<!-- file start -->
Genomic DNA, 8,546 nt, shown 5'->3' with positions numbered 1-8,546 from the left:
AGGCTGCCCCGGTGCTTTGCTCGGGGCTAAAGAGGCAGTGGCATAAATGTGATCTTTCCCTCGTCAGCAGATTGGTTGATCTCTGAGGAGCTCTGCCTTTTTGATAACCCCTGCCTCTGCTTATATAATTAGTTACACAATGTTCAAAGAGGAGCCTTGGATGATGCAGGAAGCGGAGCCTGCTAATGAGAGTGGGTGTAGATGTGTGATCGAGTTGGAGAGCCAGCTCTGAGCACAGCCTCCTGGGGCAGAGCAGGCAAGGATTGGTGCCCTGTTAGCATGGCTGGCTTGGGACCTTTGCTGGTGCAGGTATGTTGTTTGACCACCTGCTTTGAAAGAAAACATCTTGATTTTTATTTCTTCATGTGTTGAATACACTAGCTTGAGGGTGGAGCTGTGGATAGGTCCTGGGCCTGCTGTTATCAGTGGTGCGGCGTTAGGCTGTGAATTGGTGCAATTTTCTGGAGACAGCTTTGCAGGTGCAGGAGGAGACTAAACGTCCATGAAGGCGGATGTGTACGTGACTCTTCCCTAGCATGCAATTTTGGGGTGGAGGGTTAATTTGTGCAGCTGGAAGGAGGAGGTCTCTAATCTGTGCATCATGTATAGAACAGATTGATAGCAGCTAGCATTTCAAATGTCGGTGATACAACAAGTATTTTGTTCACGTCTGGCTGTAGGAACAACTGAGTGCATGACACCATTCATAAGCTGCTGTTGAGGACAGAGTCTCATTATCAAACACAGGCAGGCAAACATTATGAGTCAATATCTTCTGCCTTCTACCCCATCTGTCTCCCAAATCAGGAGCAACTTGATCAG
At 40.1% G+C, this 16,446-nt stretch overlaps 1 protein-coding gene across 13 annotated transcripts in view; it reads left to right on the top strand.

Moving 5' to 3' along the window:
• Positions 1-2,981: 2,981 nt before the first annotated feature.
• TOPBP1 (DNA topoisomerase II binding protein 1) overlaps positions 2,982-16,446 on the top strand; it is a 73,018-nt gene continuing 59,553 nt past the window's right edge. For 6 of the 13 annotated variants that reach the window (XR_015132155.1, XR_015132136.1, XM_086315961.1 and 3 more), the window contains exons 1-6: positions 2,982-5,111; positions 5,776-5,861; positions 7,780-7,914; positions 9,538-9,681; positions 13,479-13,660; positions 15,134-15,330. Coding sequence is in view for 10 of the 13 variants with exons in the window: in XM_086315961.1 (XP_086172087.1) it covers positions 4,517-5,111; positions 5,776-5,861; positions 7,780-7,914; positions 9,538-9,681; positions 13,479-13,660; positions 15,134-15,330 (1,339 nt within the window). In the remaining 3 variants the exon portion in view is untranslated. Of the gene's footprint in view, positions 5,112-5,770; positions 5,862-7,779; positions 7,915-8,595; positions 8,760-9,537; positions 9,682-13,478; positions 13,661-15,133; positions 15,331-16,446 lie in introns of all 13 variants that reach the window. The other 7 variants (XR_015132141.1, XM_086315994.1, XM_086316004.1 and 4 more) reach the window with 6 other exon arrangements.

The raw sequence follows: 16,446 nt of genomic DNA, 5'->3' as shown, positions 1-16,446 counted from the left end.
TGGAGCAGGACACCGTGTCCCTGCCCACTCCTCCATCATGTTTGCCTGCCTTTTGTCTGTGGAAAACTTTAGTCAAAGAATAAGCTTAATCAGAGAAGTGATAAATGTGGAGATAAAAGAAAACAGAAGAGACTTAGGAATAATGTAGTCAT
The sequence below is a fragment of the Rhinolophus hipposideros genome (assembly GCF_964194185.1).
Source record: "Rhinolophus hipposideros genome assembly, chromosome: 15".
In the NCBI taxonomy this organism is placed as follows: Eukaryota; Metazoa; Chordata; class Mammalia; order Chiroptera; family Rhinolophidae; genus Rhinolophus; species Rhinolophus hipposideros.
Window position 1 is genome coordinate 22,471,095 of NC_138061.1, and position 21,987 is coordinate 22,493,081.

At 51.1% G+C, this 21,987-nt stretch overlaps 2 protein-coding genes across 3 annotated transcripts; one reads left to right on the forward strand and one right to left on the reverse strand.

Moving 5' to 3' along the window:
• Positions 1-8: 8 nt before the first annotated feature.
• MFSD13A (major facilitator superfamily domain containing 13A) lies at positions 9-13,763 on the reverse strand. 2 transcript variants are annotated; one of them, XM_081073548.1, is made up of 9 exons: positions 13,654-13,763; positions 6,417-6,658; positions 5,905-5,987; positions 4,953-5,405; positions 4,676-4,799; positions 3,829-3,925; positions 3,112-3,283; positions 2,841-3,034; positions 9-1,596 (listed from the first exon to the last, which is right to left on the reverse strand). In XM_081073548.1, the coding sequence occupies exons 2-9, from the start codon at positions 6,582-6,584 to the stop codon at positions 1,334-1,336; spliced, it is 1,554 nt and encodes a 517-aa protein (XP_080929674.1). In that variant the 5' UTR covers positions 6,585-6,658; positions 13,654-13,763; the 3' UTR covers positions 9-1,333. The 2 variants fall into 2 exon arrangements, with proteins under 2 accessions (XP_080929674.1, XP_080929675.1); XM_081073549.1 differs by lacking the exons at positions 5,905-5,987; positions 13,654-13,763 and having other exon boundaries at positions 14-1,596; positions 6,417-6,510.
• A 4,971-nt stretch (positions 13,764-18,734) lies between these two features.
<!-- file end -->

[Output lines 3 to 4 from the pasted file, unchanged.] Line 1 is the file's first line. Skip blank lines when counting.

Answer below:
At 40.1% G+C, this 16,446-nt stretch overlaps 1 protein-coding gene across 13 annotated transcripts in view; it reads left to right on the top strand.

Moving 5' to 3' along the window: